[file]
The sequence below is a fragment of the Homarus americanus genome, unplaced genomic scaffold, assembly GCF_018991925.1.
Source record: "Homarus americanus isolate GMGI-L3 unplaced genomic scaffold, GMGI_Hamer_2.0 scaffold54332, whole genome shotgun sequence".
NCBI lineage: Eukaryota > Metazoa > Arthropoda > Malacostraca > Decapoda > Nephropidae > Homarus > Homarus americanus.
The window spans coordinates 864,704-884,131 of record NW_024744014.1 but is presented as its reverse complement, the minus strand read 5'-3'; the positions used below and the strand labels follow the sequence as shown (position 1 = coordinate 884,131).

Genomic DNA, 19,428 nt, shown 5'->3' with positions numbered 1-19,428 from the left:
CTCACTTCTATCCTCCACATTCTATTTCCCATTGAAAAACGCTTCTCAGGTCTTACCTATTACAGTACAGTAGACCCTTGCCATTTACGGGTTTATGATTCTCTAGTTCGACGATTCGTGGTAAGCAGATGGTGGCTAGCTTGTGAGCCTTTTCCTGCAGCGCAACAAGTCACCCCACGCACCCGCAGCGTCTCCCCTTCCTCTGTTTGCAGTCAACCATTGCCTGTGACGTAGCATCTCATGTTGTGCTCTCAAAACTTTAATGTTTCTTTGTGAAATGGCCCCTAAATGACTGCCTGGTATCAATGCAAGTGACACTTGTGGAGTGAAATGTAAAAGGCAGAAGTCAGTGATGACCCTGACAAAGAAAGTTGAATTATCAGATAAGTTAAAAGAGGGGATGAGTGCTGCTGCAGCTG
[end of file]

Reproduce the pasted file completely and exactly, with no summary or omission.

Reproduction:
The sequence below is a fragment of the Homarus americanus genome, unplaced genomic scaffold, assembly GCF_018991925.1.
Source record: "Homarus americanus isolate GMGI-L3 unplaced genomic scaffold, GMGI_Hamer_2.0 scaffold54332, whole genome shotgun sequence".
NCBI lineage: Eukaryota > Metazoa > Arthropoda > Malacostraca > Decapoda > Nephropidae > Homarus > Homarus americanus.
The window spans coordinates 864,704-884,131 of record NW_024744014.1 but is presented as its reverse complement, the minus strand read 5'-3'; the positions used below and the strand labels follow the sequence as shown (position 1 = coordinate 884,131).

Genomic DNA, 19,428 nt, shown 5'->3' with positions numbered 1-19,428 from the left:
CTCACTTCTATCCTCCACATTCTATTTCCCATTGAAAAACGCTTCTCAGGTCTTACCTATTACAGTACAGTAGACCCTTGCCATTTACGGGTTTATGATTCTCTAGTTCGACGATTCGTGGTAAGCAGATGGTGGCTAGCTTGTGAGCCTTTTCCTGCAGCGCAACAAGTCACCCCACGCACCCGCAGCGTCTCCCCTTCCTCTGTTTGCAGTCAACCATTGCCTGTGACGTAGCATCTCATGTTGTGCTCTCAAAACTTTAATGTTTCTTTGTGAAATGGCCCCTAAATGACTGCCTGGTATCAATGCAAGTGACACTTGTGGAGTGAAATGTAAAAGGCAGAAGTCAGTGATGACCCTGACAAAGAAAGTTGAATTATCAGATAAGTTAAAAGAGGGGATGAGTGCTGCTGCAGCTG